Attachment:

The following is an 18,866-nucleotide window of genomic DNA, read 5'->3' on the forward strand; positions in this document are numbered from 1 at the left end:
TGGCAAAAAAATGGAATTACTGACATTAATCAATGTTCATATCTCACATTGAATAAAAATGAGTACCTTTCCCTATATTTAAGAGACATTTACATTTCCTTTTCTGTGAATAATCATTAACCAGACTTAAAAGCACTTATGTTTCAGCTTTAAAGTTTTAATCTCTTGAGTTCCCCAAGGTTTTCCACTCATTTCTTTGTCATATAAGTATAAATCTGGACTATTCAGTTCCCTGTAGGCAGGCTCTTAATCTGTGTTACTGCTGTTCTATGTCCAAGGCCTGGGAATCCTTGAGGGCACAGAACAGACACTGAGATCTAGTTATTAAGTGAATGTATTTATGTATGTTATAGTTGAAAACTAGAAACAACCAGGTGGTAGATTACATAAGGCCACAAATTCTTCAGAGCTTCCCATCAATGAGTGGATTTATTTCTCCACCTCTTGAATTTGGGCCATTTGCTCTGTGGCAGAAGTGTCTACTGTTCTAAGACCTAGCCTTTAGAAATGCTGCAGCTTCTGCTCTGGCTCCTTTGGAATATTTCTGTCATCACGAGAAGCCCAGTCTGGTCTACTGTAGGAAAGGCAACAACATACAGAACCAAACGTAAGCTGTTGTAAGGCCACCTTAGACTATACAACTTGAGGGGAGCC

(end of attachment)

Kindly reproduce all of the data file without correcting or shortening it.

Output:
The following is an 18,866-nucleotide window of genomic DNA, read 5'->3' on the forward strand; positions in this document are numbered from 1 at the left end:
TGGCAAAAAAATGGAATTACTGACATTAATCAATGTTCATATCTCACATTGAATAAAAATGAGTACCTTTCCCTATATTTAAGAGACATTTACATTTCCTTTTCTGTGAATAATCATTAACCAGACTTAAAAGCACTTATGTTTCAGCTTTAAAGTTTTAATCTCTTGAGTTCCCCAAGGTTTTCCACTCATTTCTTTGTCATATAAGTATAAATCTGGACTATTCAGTTCCCTGTAGGCAGGCTCTTAATCTGTGTTACTGCTGTTCTATGTCCAAGGCCTGGGAATCCTTGAGGGCACAGAACAGACACTGAGATCTAGTTATTAAGTGAATGTATTTATGTATGTTATAGTTGAAAACTAGAAACAACCAGGTGGTAGATTACATAAGGCCACAAATTCTTCAGAGCTTCCCATCAATGAGTGGATTTATTTCTCCACCTCTTGAATTTGGGCCATTTGCTCTGTGGCAGAAGTGTCTACTGTTCTAAGACCTAGCCTTTAGAAATGCTGCAGCTTCTGCTCTGGCTCCTTTGGAATATTTCTGTCATCACGAGAAGCCCAGTCTGGTCTACTGTAGGAAAGGCAACAACATACAGAACCAAACGTAAGCTGTTGTAAGGCCACCTTAGACTATACAACTTGAGGGGAGCC